My timing's is awful but suddenly, I'm dead weary of politics, national politics. Rather than writing about how this has happened, I want to write about something entirely different: mysteries, my favorite mystery or crime writers. I probably should begin with Raymond Chandler, The Big Sleep, or with Ross MacDonald and his Lew Archer series and The Goodbye Look. Or more recently Michael Connelly and his detective Harry Bosch series set in Los Angeles. After all, I began my working life after college in Los Angeles.
I love those books and many others like it, but I choose to start with Sweden and with Maj Sjowall and Per Wahloo's Martin Beck series, which, along with Henning Mankell's Wallander series, are the very best kind of mystery fiction. And I am fully aware that others have other lists, but this is mine.
My very first encounter with the Swedish couple's series was with Roseanna, their first novel of the 10 book series. Roseana opened a whole new world for me, a world in which I glimpsed the lives of others, their professional lives, their social problems, and how their national homicide police worked together. And I was captivated.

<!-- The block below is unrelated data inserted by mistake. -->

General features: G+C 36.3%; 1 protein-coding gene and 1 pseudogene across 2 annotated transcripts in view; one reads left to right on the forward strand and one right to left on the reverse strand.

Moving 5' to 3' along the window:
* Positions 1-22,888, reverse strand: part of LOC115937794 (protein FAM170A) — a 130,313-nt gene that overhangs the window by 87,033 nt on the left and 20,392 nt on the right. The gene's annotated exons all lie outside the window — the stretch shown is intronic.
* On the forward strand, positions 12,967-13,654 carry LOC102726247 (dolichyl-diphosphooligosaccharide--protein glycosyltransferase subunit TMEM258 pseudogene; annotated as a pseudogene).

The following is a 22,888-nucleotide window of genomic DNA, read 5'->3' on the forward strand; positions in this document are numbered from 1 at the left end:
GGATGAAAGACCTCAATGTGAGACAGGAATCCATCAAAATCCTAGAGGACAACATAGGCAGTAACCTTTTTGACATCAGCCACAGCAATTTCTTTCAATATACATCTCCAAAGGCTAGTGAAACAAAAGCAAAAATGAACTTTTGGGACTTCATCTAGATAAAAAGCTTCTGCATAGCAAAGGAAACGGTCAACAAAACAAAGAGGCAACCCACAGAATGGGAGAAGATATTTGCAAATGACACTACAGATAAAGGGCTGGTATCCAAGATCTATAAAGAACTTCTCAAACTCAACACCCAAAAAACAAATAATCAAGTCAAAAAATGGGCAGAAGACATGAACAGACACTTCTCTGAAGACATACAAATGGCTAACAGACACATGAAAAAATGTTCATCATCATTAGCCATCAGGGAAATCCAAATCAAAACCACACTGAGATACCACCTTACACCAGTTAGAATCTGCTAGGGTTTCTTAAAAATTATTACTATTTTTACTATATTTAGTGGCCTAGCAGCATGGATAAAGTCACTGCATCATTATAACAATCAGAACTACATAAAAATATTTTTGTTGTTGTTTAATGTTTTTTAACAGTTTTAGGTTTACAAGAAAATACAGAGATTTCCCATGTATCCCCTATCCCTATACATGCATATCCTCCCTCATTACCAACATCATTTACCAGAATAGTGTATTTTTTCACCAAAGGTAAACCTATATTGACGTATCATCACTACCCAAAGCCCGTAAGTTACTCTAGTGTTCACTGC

I visited Finland, Sweden, and Norway in 1976 or so, on a World Health Organization Traveling Fellowship, and Finland, again in 1980 on a project for the National Academy of Science, and I fell in love with the three countries.
It was fascinating to me to see such small nations portrayed by Sjowall and Wahloo in a 10 novel series about a one man, Martin Beck and his associates in the national Homicide Squad. And later to encounter Wallander in the novels of Henning Mankell.
I understand that the two series have terrific followers internationally, and that people travel to Sweden to take tours to see first-hand the places the novels portray: Malmo, Stockholm, Ystad, and also Copenhagen, as it turns up in these stories. I'm not interested in fandom; I am interested in the lives of others, and these novels are what opened their world to me, a world that, in my visits there, made me realize that crime novels tell us a lot, but they also tell us more about how people a professional class of police work in other places, and for some reason I find that fascinating. Roseanna, The Man Who Went up in Smoke, and Murder at the Savoy are among my favorites in the Martin Beck series.